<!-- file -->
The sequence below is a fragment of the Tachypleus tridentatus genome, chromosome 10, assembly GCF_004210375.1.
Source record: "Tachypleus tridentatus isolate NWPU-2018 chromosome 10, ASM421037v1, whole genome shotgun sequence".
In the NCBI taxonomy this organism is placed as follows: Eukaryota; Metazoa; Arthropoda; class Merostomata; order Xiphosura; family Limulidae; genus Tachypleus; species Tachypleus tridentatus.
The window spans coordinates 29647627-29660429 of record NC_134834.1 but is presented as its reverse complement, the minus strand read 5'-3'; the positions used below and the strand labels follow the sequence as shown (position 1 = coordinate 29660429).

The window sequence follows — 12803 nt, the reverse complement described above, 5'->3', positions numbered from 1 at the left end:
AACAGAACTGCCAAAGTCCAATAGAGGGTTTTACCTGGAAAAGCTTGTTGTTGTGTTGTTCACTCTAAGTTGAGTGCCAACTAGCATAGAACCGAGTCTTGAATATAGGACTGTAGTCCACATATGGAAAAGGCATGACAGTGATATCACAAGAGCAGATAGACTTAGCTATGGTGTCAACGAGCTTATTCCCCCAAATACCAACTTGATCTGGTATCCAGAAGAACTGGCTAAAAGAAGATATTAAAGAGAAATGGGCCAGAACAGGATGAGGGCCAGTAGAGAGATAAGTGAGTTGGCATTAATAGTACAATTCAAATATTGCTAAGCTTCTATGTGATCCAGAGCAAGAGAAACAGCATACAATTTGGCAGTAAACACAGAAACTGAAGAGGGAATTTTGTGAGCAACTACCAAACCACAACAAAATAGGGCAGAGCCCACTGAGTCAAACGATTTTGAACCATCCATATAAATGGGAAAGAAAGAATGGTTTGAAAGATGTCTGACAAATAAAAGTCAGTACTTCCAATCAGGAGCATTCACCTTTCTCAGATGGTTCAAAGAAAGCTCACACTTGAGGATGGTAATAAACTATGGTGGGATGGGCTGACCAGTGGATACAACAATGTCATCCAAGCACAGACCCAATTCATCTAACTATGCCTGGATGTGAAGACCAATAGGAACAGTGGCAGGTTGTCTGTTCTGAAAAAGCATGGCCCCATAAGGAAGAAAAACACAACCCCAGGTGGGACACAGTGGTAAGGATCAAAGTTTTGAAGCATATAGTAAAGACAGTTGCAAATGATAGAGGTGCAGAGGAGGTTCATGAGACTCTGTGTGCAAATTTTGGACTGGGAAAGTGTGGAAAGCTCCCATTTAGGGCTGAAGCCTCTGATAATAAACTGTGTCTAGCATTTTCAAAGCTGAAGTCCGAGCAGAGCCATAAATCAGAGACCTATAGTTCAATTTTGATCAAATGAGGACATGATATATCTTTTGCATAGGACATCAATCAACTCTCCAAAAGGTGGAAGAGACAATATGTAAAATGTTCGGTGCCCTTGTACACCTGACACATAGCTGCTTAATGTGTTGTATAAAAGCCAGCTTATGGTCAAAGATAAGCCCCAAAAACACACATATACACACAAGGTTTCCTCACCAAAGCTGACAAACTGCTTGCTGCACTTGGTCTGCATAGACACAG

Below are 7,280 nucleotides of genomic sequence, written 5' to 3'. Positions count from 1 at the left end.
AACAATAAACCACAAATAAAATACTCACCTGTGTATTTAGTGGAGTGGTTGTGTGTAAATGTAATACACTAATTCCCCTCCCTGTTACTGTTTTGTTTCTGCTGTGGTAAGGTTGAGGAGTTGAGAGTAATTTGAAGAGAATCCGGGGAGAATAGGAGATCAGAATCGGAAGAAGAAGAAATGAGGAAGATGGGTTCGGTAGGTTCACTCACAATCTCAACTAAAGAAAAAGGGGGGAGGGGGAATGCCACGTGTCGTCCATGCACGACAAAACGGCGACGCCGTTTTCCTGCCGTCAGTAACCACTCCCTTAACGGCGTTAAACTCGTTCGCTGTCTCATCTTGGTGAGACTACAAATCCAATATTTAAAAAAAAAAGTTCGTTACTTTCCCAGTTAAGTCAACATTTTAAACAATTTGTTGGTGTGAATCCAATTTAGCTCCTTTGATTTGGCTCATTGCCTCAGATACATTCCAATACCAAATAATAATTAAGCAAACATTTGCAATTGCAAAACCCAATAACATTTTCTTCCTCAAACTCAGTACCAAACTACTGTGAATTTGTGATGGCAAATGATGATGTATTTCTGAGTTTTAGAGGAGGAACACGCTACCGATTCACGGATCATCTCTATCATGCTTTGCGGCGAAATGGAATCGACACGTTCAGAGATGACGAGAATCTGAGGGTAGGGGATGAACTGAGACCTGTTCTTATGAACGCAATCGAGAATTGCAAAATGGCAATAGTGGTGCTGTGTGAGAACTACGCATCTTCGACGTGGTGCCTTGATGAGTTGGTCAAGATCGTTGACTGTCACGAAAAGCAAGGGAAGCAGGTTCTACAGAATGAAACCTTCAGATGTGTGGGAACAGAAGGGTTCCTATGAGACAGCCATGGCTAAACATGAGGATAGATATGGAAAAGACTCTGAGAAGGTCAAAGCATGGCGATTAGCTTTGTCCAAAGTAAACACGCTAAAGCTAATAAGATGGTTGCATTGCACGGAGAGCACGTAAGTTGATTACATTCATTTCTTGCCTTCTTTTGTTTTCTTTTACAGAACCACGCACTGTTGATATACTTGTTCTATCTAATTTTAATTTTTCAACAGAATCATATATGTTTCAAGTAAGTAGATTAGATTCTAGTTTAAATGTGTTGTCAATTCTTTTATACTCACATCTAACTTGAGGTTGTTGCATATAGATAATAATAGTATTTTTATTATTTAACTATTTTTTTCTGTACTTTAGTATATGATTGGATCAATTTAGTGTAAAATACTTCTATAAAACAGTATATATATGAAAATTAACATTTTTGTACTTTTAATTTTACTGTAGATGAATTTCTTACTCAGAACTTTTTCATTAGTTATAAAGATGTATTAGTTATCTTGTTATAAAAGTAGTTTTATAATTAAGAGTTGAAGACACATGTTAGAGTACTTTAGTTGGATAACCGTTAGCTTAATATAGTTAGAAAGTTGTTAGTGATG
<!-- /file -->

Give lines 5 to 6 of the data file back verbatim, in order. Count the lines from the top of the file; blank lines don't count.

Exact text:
The window sequence follows — 12803 nt, the reverse complement described above, 5'->3', positions numbered from 1 at the left end:
AACAGAACTGCCAAAGTCCAATAGAGGGTTTTACCTGGAAAAGCTTGTTGTTGTGTTGTTCACTCTAAGTTGAGTGCCAACTAGCATAGAACCGAGTCTTGAATATAGGACTGTAGTCCACATATGGAAAAGGCATGACAGTGATATCACAAGAGCAGATAGACTTAGCTATGGTGTCAACGAGCTTATTCCCCCAAATACCAACTTGATCTGGTATCCAGAAGAACTGGCTAAAAGAAGATATTAAAGAGAAATGGGCCAGAACAGGATGAGGGCCAGTAGAGAGATAAGTGAGTTGGCATTAATAGTACAATTCAAATATTGCTAAGCTTCTATGTGATCCAGAGCAAGAGAAACAGCATACAATTTGGCAGTAAACACAGAAACTGAAGAGGGAATTTTGTGAGCAACTACCAAACCACAACAAAATAGGGCAGAGCCCACTGAGTCAAACGATTTTGAACCATCCATATAAATGGGAAAGAAAGAATGGTTTGAAAGATGTCTGACAAATAAAAGTCAGTACTTCCAATCAGGAGCATTCACCTTTCTCAGATGGTTCAAAGAAAGCTCACACTTGAGGATGGTAATAAACTATGGTGGGATGGGCTGACCAGTGGATACAACAATGTCATCCAAGCACAGACCCAATTCATCTAACTATGCCTGGATGTGAAGACCAATAGGAACAGTGGCAGGTTGTCTGTTCTGAAAAAGCATGGCCCCATAAGGAAGAAAAACACAACCCCAGGTGGGACACAGTGGTAAGGATCAAAGTTTTGAAGCATATAGTAAAGACAGTTGCAAATGATAGAGGTGCAGAGGAGGTTCATGAGACTCTGTGTGCAAATTTTGGACTGGGAAAGTGTGGAAAGCTCCCATTTAGGGCTGAAGCCTCTGATAATAAACTGTGTCTAGCATTTTCAAAGCTGAAGTCCGAGCAGAGCCATAAATCAGAGACCTATAGTTCAATTTTGATCAAATGAGGACATGATATATCTTTTGCATAGGACATCAATCAACTCTCCAAAAGGTGGAAGAGACAATATGTAAAATGTTCGGTGCCCTTGTACACCTGACACATAGCTGCTTAATGTGTTGTATAAAAGCCAGCTTATGGTCAAAGATAAGCCCCAAAAACACACATATACACACAAGGTTTCCTCACCAAAGCTGACAAACTGCTTGCTGCACTTGGTCTGCATAGACACAG